The Eastern Partnership Policy was officially launched in 2009 following the initiative of the Swedish and Polish foreign ministers Carl Bildt and Radoslaw Sikorski, and was supposed to become the main factor shaping the relationship between the EU and its Eastern neighbors, and contribute to the establishment of a sound EU neighborhood space. However, the 2010 disorders in Belarus, political events in Ukraine and misunderstandings between the EU and Eastern neighbors not only displayed the unbalanced approach of the EU toward Eastern Partnership Policy but also different interpretation of the concept of partnership in both sides. Inconsiderable EU’s economic potential, ineffective democracy in ensuring human rights and fundamental freedoms, and the problem of the cost/benefit ratio of Eastern Partnership Policy – all the above issues have raised serious doubts on whether this policy could be considered a true partnership.
The main objective of Eastern Partnership Policy is to start a dialogue and enhance cooperation with EU’s Eastern neighbors: Belarus, Ukraine, Armenia, Azerbaijan, Georgia and Moldova in the areas such as trade, migration, energy and politics. Pursuant to the Joint Declaration of the Prague Eastern Partnership Summit, Eastern Partnership will be based on the commitments to the principles of international law and to fundamental values, including the respect for human rights, market economy, sustainable development and good governance. The main goal of this partnership is to create the necessary conditions to accelerate political association and economic integration of partner countries to the European structures, and to establish the EU as a force of stability and security.
Ukraine and Georgia’s tilt toward the West could be useful for Europe: it could achieve better control over the flows of energy resources and reduce domination of other actors. Whereas Russia’s interest in the Eastern Europe and South Caucasus region is clear: to retain its economic, energy and political influence. In 2010 Belarus, Kazakhstan and Russia launched a customs union with unified trade regulations. From 2012 the three states are expected to introduce the single economic space; establishment of the Eurasian Union is planned by 2015. In view of this European Union faces a dilemma on how to retain its influence in certain parts of Eastern Europe (including good relations with Russia) and reduce its possible economic, political and energy domination.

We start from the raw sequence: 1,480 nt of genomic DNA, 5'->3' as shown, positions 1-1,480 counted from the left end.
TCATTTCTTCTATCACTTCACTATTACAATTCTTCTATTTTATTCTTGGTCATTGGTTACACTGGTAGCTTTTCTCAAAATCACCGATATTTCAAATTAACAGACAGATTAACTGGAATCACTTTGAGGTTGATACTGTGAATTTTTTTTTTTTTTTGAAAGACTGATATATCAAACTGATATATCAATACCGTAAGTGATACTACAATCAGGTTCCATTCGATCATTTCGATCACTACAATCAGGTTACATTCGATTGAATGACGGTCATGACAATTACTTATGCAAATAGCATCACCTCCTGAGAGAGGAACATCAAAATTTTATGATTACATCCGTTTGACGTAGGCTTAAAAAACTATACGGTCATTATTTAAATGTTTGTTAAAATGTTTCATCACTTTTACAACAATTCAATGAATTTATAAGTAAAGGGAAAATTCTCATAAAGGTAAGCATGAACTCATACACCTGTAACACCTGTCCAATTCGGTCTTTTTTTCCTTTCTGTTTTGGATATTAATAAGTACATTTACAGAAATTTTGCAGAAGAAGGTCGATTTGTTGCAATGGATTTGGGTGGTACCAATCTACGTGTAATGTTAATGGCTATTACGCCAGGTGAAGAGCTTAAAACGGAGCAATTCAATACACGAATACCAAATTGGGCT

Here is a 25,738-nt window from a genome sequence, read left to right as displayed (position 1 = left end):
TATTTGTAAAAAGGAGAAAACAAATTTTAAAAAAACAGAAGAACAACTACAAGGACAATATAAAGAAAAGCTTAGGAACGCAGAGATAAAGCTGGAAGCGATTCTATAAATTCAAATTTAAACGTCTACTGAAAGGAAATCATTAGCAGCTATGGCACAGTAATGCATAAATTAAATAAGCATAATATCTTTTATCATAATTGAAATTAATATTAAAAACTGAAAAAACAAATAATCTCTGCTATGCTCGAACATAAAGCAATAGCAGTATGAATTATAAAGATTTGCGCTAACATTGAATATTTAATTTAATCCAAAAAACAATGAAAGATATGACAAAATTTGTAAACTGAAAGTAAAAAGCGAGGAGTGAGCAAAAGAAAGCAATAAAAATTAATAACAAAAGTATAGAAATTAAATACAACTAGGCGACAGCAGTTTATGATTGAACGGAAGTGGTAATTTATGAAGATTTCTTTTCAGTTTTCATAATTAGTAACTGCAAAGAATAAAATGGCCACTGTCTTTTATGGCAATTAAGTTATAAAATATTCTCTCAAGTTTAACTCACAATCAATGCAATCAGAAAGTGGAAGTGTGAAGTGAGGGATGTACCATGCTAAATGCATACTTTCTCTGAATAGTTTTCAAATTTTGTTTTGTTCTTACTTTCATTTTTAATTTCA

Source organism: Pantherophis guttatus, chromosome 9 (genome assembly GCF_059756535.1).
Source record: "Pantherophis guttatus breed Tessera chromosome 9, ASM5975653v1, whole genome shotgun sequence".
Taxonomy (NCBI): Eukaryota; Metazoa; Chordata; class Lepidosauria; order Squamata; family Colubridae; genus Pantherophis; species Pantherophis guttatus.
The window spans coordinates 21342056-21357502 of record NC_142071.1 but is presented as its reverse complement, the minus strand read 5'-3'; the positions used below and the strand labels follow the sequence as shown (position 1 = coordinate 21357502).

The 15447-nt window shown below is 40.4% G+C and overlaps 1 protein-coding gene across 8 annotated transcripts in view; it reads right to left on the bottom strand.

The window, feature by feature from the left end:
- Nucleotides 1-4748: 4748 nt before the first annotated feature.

During the two years of implementation of the Eastern Partnership Initiative the EU managed to deepen integration links with Georgia, Ukraine and Moldova, whereas relationship with the authoritarian Belarus is still an issue of concern. EU unanimously condemned the actions of the Lukashenka regime restricting human rights, and imposed economic sanctions against the regime; however the sanctions didn’t help to enhance democratization process in the country.
Acceleration of integration of countries participating in the Eastern Partnership Policy into the European dimension is perceived as one of the membership conditions. Ukraine, Moldova and Georgia view partnership not only as liberalization of trade or visa regime; they want to become full members of the EU. Officially Belarus doesn’t seek closer cooperation, whereas for Armenia and Azerbaijan Eastern Partnership Policy is first of all related to the economic aspects.
Ukraine clearly declares its willingness to become the EU Member State and seeks more specific commitments from the EU, but economic benefit does not provide a sufficient basis for promoting integration. In case of a successful completion of the Association Agreement with the EU Ukraine will become the first country in the Eastern Neighborhood to sign relevant political agreements and commence the economic integration to the EU. But this will not ensure Ukraine’s right to become a full-fledged member of the EU.